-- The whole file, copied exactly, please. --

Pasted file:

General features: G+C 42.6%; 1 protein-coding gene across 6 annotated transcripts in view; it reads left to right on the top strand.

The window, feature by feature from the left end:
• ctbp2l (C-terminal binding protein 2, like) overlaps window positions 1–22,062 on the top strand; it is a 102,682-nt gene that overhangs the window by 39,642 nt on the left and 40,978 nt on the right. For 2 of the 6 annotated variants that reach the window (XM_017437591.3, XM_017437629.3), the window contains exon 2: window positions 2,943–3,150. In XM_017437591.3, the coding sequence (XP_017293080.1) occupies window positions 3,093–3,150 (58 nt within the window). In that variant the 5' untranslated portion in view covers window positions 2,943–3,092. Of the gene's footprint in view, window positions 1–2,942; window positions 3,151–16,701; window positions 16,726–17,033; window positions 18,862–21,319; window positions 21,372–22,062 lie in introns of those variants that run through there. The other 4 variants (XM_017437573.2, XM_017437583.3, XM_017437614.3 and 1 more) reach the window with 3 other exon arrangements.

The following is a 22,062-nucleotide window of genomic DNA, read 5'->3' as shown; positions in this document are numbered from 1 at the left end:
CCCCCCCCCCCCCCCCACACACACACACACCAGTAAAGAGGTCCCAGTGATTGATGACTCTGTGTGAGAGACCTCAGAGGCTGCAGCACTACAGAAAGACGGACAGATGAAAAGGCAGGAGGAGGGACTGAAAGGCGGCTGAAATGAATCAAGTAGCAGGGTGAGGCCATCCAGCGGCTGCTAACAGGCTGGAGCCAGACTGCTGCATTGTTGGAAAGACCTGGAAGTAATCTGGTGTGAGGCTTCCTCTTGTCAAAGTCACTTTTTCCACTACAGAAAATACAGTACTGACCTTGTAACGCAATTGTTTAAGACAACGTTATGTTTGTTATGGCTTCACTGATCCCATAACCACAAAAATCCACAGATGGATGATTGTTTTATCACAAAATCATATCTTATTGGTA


General features: G+C 42.6%; 1 protein-coding gene across 6 annotated transcripts in view; it reads left to right on the top strand.

The window, feature by feature from the left end:
• ctbp2l (C-terminal binding protein 2, like) overlaps window positions 1–22,062 on the top strand; it is a 102,682-nt gene that overhangs the window by 39,642 nt on the left and 40,978 nt on the right. For 2 of the 6 annotated variants that reach the window (XM_017437591.3, XM_017437629.3), the window contains exon 2: window positions 2,943–3,150. In XM_017437591.3, the coding sequence (XP_017293080.1) occupies window positions 3,093–3,150 (58 nt within the window). In that variant the 5' untranslated portion in view covers window positions 2,943–3,092. Of the gene's footprint in view, window positions 1–2,942; window positions 3,151–16,701; window positions 16,726–17,033; window positions 18,862–21,319; window positions 21,372–22,062 lie in introns of those variants that run through there. The other 4 variants (XM_017437573.2, XM_017437583.3, XM_017437614.3 and 1 more) reach the window with 3 other exon arrangements.

The following is a 22,062-nucleotide window of genomic DNA, read 5'->3' as shown; positions in this document are numbered from 1 at the left end:
CCCCCCCCCCCCCCCCACACACACACACACCAGTAAAGAGGTCCCAGTGATTGATGACTCTGTGTGAGAGACCTCAGAGGCTGCAGCACTACAGAAAGACGGACAGATGAAAAGGCAGGAGGAGGGACTGAAAGGCGGCTGAAATGAATCAAGTAGCAGGGTGAGGCCATCCAGCGGCTGCTAACAGGCTGGAGCCAGACTGCTGCATTGTTGGAAAGACCTGGAAGTAATCTGGTGTGAGGCTTCCTCTTGTCAAAGTCACTTTTTCCACTACAGAAAATACAGTACTGACCTTGTAACGCAATTGTTTAAGACAACGTTATGTTTGTTATGGCTTCACTGATCCCATAACCACAAAAATCCACAGATGGATGATTGTTTTATCACAAAATCATATCTTATTGGTA